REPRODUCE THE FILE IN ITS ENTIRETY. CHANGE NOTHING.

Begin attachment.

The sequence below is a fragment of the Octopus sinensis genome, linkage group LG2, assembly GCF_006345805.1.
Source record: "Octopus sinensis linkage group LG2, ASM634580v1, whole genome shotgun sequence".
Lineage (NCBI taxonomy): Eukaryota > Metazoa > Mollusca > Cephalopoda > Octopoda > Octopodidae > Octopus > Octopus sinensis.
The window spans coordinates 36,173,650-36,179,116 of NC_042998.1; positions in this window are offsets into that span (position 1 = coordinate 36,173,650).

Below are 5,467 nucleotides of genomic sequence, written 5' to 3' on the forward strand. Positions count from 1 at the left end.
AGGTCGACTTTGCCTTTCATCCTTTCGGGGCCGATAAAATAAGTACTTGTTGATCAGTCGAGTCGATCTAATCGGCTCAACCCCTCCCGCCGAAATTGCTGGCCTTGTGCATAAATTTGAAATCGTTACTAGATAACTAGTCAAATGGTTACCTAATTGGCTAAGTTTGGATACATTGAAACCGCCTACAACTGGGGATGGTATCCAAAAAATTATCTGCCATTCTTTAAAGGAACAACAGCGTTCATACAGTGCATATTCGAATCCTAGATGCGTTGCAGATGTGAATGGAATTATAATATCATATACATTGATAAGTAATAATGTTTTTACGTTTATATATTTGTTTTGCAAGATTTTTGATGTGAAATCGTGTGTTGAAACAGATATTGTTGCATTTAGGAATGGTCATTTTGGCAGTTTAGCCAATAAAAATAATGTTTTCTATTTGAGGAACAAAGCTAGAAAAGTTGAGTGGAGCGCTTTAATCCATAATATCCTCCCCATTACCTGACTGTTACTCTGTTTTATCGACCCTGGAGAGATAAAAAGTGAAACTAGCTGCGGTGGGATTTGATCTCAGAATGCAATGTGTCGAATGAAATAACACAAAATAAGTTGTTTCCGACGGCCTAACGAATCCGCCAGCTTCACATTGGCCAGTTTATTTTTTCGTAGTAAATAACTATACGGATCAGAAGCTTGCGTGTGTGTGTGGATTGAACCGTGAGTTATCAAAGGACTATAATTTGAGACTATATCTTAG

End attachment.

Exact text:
The sequence below is a fragment of the Octopus sinensis genome, linkage group LG2, assembly GCF_006345805.1.
Source record: "Octopus sinensis linkage group LG2, ASM634580v1, whole genome shotgun sequence".
Lineage (NCBI taxonomy): Eukaryota > Metazoa > Mollusca > Cephalopoda > Octopoda > Octopodidae > Octopus > Octopus sinensis.
The window spans coordinates 36,173,650-36,179,116 of NC_042998.1; positions in this window are offsets into that span (position 1 = coordinate 36,173,650).

Below are 5,467 nucleotides of genomic sequence, written 5' to 3' on the forward strand. Positions count from 1 at the left end.
AGGTCGACTTTGCCTTTCATCCTTTCGGGGCCGATAAAATAAGTACTTGTTGATCAGTCGAGTCGATCTAATCGGCTCAACCCCTCCCGCCGAAATTGCTGGCCTTGTGCATAAATTTGAAATCGTTACTAGATAACTAGTCAAATGGTTACCTAATTGGCTAAGTTTGGATACATTGAAACCGCCTACAACTGGGGATGGTATCCAAAAAATTATCTGCCATTCTTTAAAGGAACAACAGCGTTCATACAGTGCATATTCGAATCCTAGATGCGTTGCAGATGTGAATGGAATTATAATATCATATACATTGATAAGTAATAATGTTTTTACGTTTATATATTTGTTTTGCAAGATTTTTGATGTGAAATCGTGTGTTGAAACAGATATTGTTGCATTTAGGAATGGTCATTTTGGCAGTTTAGCCAATAAAAATAATGTTTTCTATTTGAGGAACAAAGCTAGAAAAGTTGAGTGGAGCGCTTTAATCCATAATATCCTCCCCATTACCTGACTGTTACTCTGTTTTATCGACCCTGGAGAGATAAAAAGTGAAACTAGCTGCGGTGGGATTTGATCTCAGAATGCAATGTGTCGAATGAAATAACACAAAATAAGTTGTTTCCGACGGCCTAACGAATCCGCCAGCTTCACATTGGCCAGTTTATTTTTTCGTAGTAAATAACTATACGGATCAGAAGCTTGCGTGTGTGTGTGGATTGAACCGTGAGTTATCAAAGGACTATAATTTGAGACTATATCTTAG